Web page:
Finding Community in the Team Zoot Ohana
It has often been said among endurance athletes that it’s the training rather than a particular race that evokes the greatest personal change. We are shaped by the daily choices made to rise and grind, to complete the miles, laps, and hours, and to see just what we are capable of on any given day, race pending or not. However, while this summation of dedication has the power to change, so does another equivalently vital element of our sport: the people.
I found triathlon (read as: triathlon found me) during a very transitional time in my life. The universe is funny like that. I had just completed four years of dental school, on top of four years of undergraduate education, and relocated to Charleston, SC from Virginia for two years of additional residency training. This was the homestretch between being a forever student and transitioning to real world adult life...basically, the academic equivalent to mile 20 of a marathon. I knew no one and nothing about my new home and was the youngest resident in my program, not to mention the only one not married with children. The desire to find community and an outlet through which to balance the rigors of residency was strong, strong enough to provoke my distance runner behind (“distance runner” being a loose term here) to check out the local triathlon shop, Blue Sky Endurance. Many questions, several pieces of spandex, and an entry level road bike later, I found myself doing some serious reassuring self-talk that I could kind of swim, usually stay upright on a bike, and most definitely run. Like most challenges in my life to date, I knew that if I set my mind on any task at hand, I would put forth the effort and then some to achieve my goal. However, what I did not know was how the sport of triathlon and its powerful community of people would work just as diligently to change my life for the better.
*Enter Team Zoot.* Following my first season, my coach suggested I look into team applications for the upcoming year. I researched viable options, and my heart was drawn to the family of Team Zoot. Perhaps more humbling than the effort, sacrifices, or balancing act of life in and outside of sport is the synergy of support so characteristic of the endurance community, a synergy apparent in the focus on enjoyment of the journey, the commitment to community building, and the Ohana that is at the heart of Team Zoot. After joining the team, it did not take long to realize just how powerfully the spirit of the team united teammates across the US and abroad. As a rookie to the sport, I found myself taken under the wing of Ohana and supplied with an immense level of comfort, accountability, and stability as I took on not only new challenges within my training, but also the daily challenges of my residency, my mom’s cancer diagnosis and treatment, and a multitude of other stepping stones during the initial steps in my triathlon journey.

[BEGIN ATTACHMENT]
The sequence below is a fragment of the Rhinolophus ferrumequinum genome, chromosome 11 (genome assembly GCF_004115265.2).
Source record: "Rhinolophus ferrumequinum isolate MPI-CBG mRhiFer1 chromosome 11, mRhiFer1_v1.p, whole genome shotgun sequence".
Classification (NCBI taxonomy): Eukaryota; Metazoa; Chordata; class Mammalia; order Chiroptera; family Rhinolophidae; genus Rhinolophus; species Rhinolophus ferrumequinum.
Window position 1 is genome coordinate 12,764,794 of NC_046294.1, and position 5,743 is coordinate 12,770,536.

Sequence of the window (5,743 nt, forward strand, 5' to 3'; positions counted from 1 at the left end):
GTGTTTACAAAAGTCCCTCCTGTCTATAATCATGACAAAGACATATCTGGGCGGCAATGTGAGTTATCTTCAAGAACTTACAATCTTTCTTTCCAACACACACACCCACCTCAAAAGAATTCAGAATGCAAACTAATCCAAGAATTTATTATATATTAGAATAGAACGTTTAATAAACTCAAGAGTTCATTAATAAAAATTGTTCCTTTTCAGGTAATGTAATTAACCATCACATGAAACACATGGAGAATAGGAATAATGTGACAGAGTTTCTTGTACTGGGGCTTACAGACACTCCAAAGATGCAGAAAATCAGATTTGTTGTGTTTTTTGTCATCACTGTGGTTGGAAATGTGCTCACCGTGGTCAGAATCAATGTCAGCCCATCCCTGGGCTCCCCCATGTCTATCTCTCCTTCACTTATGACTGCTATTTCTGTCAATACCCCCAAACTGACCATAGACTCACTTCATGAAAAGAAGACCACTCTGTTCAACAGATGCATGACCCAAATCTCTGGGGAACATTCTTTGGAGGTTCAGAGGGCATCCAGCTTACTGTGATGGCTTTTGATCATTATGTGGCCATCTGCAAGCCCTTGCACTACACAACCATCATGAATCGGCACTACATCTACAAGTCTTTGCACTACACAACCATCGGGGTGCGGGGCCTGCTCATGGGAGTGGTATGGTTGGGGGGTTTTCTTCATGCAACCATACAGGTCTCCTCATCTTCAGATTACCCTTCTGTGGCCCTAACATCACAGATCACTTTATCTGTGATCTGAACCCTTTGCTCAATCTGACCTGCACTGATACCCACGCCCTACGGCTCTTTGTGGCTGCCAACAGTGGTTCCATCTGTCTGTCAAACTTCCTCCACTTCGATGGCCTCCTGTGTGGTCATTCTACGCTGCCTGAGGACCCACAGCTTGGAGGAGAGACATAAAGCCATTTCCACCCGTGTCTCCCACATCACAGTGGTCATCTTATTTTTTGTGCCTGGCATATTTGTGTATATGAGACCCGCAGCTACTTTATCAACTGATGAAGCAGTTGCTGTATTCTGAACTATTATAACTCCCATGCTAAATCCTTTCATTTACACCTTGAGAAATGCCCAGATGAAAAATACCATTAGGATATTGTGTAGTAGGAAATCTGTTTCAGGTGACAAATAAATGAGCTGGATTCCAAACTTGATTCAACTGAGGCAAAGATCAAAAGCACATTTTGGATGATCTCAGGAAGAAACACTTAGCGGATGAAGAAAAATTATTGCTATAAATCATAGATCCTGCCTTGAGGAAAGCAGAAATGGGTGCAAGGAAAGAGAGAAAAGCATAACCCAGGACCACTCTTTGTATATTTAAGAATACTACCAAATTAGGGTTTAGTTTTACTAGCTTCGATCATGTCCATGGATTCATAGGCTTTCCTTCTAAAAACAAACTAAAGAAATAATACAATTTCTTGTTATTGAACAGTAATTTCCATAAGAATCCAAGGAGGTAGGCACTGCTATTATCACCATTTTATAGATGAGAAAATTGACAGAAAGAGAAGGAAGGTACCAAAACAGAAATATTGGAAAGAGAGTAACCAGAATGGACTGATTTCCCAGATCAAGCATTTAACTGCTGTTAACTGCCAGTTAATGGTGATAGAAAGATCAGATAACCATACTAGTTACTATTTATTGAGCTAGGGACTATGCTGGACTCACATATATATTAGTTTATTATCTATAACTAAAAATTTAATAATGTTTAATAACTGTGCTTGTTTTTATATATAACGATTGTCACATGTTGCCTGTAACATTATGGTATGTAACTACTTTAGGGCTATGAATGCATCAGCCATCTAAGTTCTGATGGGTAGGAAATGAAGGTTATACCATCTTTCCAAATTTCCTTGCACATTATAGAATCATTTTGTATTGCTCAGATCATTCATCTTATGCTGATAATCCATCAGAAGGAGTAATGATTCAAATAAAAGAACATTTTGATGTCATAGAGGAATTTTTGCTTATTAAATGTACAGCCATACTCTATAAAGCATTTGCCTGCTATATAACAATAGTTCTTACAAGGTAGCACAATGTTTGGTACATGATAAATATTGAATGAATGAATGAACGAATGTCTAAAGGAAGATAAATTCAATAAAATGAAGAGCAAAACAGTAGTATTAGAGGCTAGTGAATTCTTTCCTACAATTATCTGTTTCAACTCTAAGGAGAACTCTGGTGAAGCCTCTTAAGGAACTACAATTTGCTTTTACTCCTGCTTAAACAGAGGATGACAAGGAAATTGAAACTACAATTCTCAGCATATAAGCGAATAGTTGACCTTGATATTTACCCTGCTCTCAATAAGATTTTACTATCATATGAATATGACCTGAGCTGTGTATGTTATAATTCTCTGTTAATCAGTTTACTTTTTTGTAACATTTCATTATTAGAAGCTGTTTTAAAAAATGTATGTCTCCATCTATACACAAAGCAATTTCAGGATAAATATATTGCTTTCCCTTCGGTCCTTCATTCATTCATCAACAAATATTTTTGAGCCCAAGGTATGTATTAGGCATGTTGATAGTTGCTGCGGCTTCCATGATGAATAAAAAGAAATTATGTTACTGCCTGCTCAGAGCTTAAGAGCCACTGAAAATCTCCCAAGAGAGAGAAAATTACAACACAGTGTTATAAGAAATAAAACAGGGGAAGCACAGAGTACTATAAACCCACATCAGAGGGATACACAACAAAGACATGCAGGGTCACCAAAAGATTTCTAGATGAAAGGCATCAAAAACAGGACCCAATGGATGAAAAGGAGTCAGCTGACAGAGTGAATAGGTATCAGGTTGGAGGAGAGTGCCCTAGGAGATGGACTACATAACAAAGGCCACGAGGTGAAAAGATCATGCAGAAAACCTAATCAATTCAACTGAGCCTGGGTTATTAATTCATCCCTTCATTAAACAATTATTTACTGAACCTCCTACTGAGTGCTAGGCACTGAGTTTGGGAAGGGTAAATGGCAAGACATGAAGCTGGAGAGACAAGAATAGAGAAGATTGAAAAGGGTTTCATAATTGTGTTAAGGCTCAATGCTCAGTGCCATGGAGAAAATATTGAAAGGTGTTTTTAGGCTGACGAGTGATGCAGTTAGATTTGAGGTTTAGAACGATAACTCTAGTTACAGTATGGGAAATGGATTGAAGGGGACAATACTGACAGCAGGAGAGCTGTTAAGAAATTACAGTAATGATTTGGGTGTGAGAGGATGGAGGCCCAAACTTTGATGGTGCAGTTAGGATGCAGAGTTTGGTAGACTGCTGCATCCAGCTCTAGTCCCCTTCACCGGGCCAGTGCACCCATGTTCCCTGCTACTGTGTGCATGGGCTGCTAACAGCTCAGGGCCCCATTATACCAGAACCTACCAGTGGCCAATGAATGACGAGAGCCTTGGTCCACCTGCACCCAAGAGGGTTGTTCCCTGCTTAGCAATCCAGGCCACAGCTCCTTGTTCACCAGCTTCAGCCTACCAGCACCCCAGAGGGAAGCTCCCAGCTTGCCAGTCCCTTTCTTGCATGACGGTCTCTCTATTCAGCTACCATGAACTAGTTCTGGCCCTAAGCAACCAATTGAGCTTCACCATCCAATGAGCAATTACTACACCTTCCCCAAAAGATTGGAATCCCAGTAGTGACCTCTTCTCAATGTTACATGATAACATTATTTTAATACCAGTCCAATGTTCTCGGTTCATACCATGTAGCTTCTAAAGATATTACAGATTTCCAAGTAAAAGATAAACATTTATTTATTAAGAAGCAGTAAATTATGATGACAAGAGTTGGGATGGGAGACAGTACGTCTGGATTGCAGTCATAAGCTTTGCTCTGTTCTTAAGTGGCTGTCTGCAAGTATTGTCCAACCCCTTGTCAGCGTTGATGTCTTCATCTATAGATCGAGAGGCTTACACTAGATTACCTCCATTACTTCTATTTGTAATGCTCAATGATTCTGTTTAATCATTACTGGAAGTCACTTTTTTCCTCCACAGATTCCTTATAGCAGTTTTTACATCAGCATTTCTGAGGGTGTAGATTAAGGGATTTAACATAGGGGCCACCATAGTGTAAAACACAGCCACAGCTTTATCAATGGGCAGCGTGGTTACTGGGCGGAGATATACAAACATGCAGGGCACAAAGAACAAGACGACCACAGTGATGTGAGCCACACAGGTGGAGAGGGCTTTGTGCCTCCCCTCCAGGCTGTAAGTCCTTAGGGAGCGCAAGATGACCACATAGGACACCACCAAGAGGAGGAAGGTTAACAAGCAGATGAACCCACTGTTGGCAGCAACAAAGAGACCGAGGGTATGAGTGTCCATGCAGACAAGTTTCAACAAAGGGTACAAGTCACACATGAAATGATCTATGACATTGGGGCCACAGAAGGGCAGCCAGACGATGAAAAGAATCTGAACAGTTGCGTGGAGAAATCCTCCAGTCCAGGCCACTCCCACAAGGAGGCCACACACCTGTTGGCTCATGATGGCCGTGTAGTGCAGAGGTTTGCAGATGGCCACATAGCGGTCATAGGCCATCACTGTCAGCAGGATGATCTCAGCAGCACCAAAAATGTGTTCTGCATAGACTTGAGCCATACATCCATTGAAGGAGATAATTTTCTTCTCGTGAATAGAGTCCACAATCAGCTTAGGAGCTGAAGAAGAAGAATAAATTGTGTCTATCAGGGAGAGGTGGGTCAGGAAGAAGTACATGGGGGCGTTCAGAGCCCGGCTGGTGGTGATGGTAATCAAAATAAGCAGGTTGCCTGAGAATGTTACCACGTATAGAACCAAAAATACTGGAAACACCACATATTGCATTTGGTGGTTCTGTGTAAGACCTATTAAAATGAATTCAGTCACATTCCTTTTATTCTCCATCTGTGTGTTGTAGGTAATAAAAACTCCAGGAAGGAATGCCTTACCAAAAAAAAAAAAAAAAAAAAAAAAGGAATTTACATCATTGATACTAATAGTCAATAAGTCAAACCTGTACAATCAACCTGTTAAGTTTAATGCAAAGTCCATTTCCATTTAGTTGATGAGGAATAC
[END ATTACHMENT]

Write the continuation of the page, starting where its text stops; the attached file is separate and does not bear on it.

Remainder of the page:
Now in my third year of racing and second year as a Team Zoot athlete, the synergy of Ohana continues. I have gained a bit more experience and crossed a few more finish lines, moved back to my home state and started my professional career, and continued to find connections and support through our team. Upon my move back to Virginia, I was able to meet and make some of the closest friendships to date with local as well as long distance Zooters. At my first Half-Ironman in Augusta (2019), I was immediately comforted by veteran teammates at our pre-race meet up and of course in passing on-course. Now, training for my first Ironman, I am so humbled by the support and connections made both in person and via social media outlets from teammates across the country as well as across the pond. It's this sense of connection and community that has been so comforting as I transition from one phase of life to another and that keeps me motivated to get after it daily in all things in and outside of sport. Our Ohana truly is something special and continues to be a solid foundation of support and a family I too pour into as I journey forward along my triathlon path.